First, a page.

I went to Madrid in part because I wanted to see these ongoing protests for myself. Let no one say this was a mob; it was a functioning anarchist community, with distribution of food, security, even cleanup crews.
I don’t believe in every slogan I saw here – but it is wonderful to see people reclaiming a town square as a place to discuss the issues of the day. The main activity was simply reading all the messages plastered on every surface; some radical, some witty, some revolutionary. Everyone from young people to grandmothers was engaged in consuming or producing messages, outside the mass media system.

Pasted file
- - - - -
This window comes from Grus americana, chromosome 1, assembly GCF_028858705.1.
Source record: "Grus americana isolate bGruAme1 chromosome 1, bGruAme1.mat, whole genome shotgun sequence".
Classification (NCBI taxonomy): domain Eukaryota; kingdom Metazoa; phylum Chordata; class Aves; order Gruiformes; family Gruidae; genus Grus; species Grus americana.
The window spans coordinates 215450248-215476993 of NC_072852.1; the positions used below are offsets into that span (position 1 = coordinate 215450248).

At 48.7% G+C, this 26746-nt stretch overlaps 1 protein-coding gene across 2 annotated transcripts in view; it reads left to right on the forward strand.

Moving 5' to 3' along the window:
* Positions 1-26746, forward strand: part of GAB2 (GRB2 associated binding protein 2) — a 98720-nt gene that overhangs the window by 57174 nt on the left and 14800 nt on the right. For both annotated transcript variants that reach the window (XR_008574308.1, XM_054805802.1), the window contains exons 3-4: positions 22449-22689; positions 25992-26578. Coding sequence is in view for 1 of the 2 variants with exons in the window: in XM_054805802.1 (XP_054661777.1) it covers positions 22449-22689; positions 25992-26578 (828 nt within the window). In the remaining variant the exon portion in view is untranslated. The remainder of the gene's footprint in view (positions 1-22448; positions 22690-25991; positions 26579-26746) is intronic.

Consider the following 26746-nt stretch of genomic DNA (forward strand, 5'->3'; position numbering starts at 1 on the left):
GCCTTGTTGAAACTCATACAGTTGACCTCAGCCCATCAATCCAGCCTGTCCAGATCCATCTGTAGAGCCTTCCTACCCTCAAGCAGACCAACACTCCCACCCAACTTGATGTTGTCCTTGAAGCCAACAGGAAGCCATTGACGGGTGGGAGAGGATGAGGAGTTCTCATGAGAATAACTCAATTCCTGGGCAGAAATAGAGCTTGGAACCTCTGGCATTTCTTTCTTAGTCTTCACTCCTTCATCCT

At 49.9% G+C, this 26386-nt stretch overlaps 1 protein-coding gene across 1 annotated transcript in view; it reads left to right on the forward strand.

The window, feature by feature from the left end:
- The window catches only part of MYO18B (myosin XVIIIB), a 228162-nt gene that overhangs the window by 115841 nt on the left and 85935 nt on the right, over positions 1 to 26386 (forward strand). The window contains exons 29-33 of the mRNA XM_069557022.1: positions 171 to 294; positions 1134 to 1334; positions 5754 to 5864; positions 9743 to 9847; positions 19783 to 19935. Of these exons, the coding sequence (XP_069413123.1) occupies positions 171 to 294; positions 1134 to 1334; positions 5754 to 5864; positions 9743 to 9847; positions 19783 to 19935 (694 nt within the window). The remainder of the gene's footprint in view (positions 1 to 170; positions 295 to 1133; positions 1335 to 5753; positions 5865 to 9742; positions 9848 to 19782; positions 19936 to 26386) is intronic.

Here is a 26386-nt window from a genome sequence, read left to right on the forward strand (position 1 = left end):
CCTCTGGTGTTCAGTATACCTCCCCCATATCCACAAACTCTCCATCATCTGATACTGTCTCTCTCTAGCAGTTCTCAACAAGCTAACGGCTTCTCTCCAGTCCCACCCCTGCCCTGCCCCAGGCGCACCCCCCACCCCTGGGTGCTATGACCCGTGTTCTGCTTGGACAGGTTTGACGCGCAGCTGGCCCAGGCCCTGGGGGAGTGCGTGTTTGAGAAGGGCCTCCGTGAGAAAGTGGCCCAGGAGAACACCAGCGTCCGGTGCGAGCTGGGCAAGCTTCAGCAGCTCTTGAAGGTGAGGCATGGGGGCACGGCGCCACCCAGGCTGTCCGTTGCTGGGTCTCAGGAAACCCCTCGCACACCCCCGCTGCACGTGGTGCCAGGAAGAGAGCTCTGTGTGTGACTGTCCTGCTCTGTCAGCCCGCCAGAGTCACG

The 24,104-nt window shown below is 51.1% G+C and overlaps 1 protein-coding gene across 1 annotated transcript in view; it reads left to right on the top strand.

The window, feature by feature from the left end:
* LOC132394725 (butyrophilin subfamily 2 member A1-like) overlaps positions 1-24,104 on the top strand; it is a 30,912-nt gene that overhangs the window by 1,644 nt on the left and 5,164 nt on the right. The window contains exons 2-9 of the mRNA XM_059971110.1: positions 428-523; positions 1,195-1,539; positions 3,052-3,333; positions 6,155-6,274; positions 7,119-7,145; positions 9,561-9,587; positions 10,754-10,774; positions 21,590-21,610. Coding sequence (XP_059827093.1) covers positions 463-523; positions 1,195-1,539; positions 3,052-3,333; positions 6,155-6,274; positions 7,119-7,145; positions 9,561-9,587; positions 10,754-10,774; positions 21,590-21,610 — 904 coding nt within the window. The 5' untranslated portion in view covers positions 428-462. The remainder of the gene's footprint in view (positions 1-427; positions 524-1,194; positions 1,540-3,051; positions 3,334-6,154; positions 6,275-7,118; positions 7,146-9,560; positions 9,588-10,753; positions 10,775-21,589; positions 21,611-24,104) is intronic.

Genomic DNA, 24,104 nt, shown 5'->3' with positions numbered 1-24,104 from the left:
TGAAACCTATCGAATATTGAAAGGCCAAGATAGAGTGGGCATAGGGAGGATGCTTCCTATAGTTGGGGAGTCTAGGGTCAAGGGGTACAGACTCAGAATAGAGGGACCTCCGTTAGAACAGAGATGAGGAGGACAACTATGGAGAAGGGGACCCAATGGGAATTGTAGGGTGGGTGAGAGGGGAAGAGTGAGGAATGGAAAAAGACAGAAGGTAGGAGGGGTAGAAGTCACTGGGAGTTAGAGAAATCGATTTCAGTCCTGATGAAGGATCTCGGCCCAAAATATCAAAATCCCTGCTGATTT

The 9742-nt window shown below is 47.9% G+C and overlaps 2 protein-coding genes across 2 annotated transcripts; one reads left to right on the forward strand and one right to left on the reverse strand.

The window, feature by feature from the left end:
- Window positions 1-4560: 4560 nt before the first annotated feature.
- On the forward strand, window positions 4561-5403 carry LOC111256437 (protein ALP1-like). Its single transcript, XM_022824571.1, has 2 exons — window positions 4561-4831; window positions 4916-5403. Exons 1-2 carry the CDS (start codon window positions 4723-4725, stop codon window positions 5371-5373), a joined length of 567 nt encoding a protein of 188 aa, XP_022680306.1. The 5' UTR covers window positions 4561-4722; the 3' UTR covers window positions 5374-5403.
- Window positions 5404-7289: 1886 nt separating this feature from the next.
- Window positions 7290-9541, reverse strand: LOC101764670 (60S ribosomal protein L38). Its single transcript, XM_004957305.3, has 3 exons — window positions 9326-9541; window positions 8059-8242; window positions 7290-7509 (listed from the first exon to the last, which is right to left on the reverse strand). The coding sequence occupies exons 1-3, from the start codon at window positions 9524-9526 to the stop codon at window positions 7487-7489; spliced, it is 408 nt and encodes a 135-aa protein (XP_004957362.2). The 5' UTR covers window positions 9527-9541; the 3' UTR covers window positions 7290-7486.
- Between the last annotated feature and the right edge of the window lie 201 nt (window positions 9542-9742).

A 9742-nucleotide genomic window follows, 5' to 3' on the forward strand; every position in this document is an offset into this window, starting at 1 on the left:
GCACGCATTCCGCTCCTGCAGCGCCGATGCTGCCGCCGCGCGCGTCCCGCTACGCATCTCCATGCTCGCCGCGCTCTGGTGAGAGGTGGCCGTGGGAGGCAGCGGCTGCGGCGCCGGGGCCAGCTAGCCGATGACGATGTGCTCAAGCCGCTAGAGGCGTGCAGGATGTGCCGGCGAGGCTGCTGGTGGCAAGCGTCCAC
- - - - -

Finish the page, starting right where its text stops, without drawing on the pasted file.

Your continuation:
I never got close enough to photograph my favorite slogan, written in English: "SPAIN IS NOT A BUSINESS. WE ARE NOT SLAVES."
And they love the interwebs. Facebook pages and Twitter hashtags are everywhere, as are references to "rebooting the system", "upgrading the system" and more. If you thought the internet was producing a generation of passive mouse potatoes, it seems not. They instead seem to be learning to expect systems that are more transparent, more flexible, more efficient, and more personal.